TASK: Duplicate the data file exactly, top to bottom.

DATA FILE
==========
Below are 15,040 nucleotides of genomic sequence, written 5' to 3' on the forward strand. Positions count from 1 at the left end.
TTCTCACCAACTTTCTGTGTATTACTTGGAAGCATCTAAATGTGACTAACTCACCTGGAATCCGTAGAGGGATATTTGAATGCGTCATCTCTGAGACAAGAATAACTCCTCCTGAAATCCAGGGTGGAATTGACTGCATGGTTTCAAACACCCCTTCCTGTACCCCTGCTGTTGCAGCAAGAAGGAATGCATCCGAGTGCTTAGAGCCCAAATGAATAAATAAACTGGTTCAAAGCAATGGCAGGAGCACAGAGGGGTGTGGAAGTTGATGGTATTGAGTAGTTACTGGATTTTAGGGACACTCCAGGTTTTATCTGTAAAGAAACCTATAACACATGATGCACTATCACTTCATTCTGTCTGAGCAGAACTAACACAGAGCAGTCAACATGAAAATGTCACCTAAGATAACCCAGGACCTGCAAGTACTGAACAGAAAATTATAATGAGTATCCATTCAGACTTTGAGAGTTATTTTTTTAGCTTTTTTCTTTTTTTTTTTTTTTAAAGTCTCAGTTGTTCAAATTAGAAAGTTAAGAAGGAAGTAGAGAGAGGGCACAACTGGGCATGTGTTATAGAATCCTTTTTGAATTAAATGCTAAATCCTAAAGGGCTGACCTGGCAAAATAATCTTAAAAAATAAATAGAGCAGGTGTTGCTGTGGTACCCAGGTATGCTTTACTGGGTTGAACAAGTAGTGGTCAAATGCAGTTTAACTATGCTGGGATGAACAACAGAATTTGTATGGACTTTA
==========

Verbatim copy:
Below are 15,040 nucleotides of genomic sequence, written 5' to 3' on the forward strand. Positions count from 1 at the left end.
TTCTCACCAACTTTCTGTGTATTACTTGGAAGCATCTAAATGTGACTAACTCACCTGGAATCCGTAGAGGGATATTTGAATGCGTCATCTCTGAGACAAGAATAACTCCTCCTGAAATCCAGGGTGGAATTGACTGCATGGTTTCAAACACCCCTTCCTGTACCCCTGCTGTTGCAGCAAGAAGGAATGCATCCGAGTGCTTAGAGCCCAAATGAATAAATAAACTGGTTCAAAGCAATGGCAGGAGCACAGAGGGGTGTGGAAGTTGATGGTATTGAGTAGTTACTGGATTTTAGGGACACTCCAGGTTTTATCTGTAAAGAAACCTATAACACATGATGCACTATCACTTCATTCTGTCTGAGCAGAACTAACACAGAGCAGTCAACATGAAAATGTCACCTAAGATAACCCAGGACCTGCAAGTACTGAACAGAAAATTATAATGAGTATCCATTCAGACTTTGAGAGTTATTTTTTTAGCTTTTTTCTTTTTTTTTTTTTTTAAAGTCTCAGTTGTTCAAATTAGAAAGTTAAGAAGGAAGTAGAGAGAGGGCACAACTGGGCATGTGTTATAGAATCCTTTTTGAATTAAATGCTAAATCCTAAAGGGCTGACCTGGCAAAATAATCTTAAAAAATAAATAGAGCAGGTGTTGCTGTGGTACCCAGGTATGCTTTACTGGGTTGAACAAGTAGTGGTCAAATGCAGTTTAACTATGCTGGGATGAACAACAGAATTTGTATGGACTTTA